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20 February 2009 / April

Economics in five days

Like in the case of my English correspondence course, the “five days” mentioned above measure how long my Economics correspondence course took from start to finish, from the first time I cracked my “textbook” till I hit submit on my last online test.

Unlike in the case of English, for Econ I have more details for your enjoyment.  I only actually did Econ work on three of those five days.  On each day I did one unit out of three total (ergo three tests too– already more than Gov!).  Finishing one unit took approximately an hour.

So really, I should be calling this post “Economics in three hours”.  I leave it as an exercise for the reader to calculate how many hours a student would devote to a semester-long Econ class.

You can imagine how rigorous this course was.  But you needn’t strain your imagination, because I shall now quote from my “textbook” so you can see for yourself:

A person who digs ditches may have few skills.  That person needs to know how to pick up dirt with a shovel and not much else.  A doctor must have many skills.  A doctor needs to know how to tell why people are sick.  A doctor must know how to make people well.  A doctor has many more skills than a ditch digger.  Doctors are paid more than ditch diggers.

I think my IQ dropped a few points just reading that passage.  My other favorite quote was “There are many ways to save.  One way is just to hide the money until it is needed.”  Wow, thanks, I think I’ll try that.  Do you see now why I’m putting “textbook” in quotes?  And I paid money for this thing!  (The one real downside to a correspondence course.)

All this being said, I’m actually a bit bummed out about how lame Econ was.  I opted for the correspondence course route partly because I didn’t wish to tear my schedule asunder and partly because I’ve heard horror stories about the Econ classes at my school.  So I probably wouldn’t have been any less bummed out if I’d sat for the actual class.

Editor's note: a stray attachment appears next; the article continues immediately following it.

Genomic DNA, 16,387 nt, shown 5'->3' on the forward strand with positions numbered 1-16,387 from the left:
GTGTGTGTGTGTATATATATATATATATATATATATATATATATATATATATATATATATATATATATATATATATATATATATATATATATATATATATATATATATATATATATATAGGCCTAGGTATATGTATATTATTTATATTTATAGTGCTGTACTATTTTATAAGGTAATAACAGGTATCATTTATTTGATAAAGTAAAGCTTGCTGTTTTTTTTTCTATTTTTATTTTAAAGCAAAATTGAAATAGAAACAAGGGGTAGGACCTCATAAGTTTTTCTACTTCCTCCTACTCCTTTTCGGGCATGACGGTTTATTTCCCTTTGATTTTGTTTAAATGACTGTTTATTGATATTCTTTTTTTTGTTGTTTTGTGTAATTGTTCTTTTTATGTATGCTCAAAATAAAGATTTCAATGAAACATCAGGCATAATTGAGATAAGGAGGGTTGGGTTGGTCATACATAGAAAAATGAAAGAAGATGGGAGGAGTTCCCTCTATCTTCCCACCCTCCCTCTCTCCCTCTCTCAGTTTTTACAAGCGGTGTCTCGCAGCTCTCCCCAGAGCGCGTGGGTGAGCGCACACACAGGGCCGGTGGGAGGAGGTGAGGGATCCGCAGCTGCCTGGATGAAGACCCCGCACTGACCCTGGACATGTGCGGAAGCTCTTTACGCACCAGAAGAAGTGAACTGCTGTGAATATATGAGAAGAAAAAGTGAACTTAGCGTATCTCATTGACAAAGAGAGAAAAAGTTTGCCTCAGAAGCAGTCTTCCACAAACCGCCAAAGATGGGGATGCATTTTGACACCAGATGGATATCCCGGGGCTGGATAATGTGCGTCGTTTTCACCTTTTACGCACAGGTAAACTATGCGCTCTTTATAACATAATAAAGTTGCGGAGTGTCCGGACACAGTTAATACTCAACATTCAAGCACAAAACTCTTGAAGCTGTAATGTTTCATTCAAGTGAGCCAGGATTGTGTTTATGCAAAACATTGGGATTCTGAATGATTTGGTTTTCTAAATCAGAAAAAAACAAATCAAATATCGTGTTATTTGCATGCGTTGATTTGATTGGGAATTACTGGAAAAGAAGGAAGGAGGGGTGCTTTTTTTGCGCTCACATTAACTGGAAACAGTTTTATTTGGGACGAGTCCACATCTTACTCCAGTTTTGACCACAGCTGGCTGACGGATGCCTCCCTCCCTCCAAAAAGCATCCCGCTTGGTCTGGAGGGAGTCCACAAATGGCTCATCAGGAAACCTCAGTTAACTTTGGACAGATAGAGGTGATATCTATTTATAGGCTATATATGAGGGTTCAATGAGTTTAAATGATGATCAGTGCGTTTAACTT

But economics is actually something I’m fascinated by.  It seems like such an intriguing mix of mathematics and psychology.  It isn’t a dismal science at all, but something incredibly logical yet counter-intuitive, something incredibly relevant, not just for understanding the news but for interacting with people in general.  (I have Malcolm Gladwell and Scott Adams to thank for such an impression, I believe.)

No doubt Economics Class would have handily defeated my interest in Real Economics, whether I took it at the high school or by correspondence– and the latter suited my second semester senior sensibilities much better.

… Ideally, though, Mr. J (my old APUSH teacher) would teach Econ.  That would solve many problems.

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4 Comments

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  1. Amy / Feb 20 2009 4:16 pm

    Do the writers of this “textbook” ever actually use pronouns?

  2. April / Feb 20 2009 4:52 pm

    Quite possibly not.

  3. Rafael Lizarralde / Feb 20 2009 8:19 pm

    I took econ normally last semester… I thought it was awesome. I don’t think taking the course smothers your interest in it at all—it’s not like history courses where they make you read long and dense passages about stuff that has no relevance to your life; all of economics is intensely relevant, and thus every reading is enjoyable. Additionally, the in-class discussions were really cool, too, although a bit depressing at times (despite having a lot of intelligent people in my class).

  4. April / Feb 20 2009 8:55 pm

    Point taken. But I didn’t even think taking Econ would have been a possibility (even with the schedule changes) until Cornell told me I couldn’t take multivariable, which was not nearly as early as it should have been.

    Also I enjoyed my history classes, for what it’s worth.

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